Is it a Business or a Hobby? It is generally accepted that people prefer to make a living doing something they like. A hobby is an activity for which you do not expect to make a profit. If you do not carry on your business or investment activity to make a profit, there is a limit on the deductions you can take.
You must include on your return income from an activity from which you do not expect to make a profit. An example of this type of activity is a hobby or a farm you operate mostly for recreation and pleasure. You cannot use a loss from the activity to offset other income. Activities you do as a hobby, or mainly for sport or recreation, come under this limit. So does an investment activity intended only to produce tax losses for the investors.
The limit on not-for-profit losses applies to individuals, partnerships, estates trusts, and S corporations. For additional information on these entities, refer to business structures. It does not apply to corporations other than S corporations.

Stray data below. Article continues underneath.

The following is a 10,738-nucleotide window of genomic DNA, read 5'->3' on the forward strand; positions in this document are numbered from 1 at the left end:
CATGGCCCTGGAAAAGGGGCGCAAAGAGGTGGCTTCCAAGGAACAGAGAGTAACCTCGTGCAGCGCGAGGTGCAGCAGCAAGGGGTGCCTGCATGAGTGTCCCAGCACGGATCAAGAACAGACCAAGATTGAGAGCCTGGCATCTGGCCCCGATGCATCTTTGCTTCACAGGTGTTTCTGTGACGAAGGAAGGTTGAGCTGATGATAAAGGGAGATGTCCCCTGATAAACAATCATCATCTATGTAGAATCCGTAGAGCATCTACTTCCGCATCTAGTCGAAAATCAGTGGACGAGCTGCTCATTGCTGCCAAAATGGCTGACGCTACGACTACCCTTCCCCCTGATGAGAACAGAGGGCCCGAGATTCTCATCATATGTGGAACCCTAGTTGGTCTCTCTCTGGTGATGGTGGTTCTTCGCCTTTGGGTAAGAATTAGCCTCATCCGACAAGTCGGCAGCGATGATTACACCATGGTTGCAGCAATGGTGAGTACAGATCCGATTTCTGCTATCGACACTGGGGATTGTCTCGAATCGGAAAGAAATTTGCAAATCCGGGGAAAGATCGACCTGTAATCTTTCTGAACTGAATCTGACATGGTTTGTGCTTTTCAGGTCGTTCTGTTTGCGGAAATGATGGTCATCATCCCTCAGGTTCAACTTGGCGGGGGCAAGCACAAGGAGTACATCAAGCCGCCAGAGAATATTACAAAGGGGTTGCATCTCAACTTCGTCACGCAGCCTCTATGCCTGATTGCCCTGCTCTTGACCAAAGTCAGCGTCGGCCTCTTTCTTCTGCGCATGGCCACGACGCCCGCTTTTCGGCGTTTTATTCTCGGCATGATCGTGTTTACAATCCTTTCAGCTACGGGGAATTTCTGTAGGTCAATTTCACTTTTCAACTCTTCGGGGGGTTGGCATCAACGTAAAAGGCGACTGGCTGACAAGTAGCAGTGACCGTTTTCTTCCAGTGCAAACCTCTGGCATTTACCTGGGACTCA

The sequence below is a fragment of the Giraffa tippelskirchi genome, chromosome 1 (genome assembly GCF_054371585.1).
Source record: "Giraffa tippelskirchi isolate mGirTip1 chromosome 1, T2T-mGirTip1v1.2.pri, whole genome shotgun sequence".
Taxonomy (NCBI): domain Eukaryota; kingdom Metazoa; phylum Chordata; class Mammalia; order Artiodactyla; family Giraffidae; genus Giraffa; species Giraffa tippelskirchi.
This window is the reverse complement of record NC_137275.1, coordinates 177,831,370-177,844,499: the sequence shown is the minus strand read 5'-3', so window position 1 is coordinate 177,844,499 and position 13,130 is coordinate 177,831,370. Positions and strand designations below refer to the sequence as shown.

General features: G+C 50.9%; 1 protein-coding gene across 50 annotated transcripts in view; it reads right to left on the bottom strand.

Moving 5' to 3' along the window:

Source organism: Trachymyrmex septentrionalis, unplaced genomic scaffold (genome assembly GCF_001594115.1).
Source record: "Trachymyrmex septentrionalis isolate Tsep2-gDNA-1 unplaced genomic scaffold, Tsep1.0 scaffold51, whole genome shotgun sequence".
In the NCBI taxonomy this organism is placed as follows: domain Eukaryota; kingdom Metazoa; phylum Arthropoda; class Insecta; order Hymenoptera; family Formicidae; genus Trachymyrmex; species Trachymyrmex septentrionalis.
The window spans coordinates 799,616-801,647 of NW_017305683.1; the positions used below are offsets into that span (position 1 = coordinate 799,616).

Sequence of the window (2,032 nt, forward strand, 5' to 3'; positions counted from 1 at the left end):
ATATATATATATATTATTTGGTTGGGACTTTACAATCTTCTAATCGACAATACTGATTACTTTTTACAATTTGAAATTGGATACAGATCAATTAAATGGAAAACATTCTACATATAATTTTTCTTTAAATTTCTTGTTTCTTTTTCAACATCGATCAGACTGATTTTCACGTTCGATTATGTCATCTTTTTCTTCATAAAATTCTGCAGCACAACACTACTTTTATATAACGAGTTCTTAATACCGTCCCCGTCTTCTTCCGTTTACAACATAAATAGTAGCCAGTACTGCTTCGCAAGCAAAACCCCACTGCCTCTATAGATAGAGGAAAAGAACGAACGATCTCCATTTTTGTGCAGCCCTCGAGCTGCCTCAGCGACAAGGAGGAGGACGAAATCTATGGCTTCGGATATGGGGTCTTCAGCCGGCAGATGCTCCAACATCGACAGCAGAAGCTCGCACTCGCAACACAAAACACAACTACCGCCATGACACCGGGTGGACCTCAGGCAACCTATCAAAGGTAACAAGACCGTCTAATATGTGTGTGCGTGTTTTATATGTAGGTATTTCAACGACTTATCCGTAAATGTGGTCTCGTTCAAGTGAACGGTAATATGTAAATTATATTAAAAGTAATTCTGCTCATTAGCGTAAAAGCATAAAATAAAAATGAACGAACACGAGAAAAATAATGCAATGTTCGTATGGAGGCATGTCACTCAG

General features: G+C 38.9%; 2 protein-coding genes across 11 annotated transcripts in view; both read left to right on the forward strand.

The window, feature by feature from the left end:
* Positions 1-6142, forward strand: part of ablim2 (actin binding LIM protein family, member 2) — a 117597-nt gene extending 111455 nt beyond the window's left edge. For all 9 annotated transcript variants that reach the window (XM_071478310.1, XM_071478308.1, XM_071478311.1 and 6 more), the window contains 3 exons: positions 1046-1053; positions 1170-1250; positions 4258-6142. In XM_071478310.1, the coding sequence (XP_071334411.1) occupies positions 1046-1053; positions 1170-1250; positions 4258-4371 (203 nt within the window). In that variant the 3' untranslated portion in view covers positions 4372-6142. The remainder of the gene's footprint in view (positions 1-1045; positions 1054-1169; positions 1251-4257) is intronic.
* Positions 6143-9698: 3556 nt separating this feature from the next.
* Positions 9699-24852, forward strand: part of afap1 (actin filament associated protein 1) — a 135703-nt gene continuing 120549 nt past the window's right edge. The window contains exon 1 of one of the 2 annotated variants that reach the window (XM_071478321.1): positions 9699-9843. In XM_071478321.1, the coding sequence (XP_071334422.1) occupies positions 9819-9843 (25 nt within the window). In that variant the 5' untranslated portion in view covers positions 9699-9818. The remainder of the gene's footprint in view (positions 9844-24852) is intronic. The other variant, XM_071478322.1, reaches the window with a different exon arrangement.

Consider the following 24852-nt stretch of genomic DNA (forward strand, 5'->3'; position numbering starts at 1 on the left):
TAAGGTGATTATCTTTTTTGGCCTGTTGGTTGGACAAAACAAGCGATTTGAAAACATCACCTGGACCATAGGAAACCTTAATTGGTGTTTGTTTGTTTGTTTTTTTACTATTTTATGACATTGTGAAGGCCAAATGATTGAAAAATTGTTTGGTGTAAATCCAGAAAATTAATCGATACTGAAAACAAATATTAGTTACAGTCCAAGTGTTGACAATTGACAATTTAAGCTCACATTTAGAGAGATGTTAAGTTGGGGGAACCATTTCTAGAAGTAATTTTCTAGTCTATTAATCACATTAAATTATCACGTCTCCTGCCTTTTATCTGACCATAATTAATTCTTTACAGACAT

| In determining whether you are carrying on an activity for profit, all the facts are taken into account. No one factor alone is decisive. Among the factors to consider are whether: |
| ||1. || You carry on the activity in a business-like manner |
| ||2. || The time and effort you put into the activity indicate you intend to make it profitable |
| ||3. || You depend on income from the activity for your livelihood |
| ||4. || Your losses are due to circumstances beyond your control (or are normal in the start-up phase of your type of business) |
| ||5. || You change your methods of operation in an attempt to improve profitability |
| ||6. || You, or your advisors, have the knowledge needed to carry on the activity as a successful business |
| ||7. || You were successful in making a profit in similar activities in the past |
| ||8. || The activity makes a profit in some years and the amount of profit it makes |
| ||9. || You can expect to make a future profit from the appreciation of the assets used in the activity|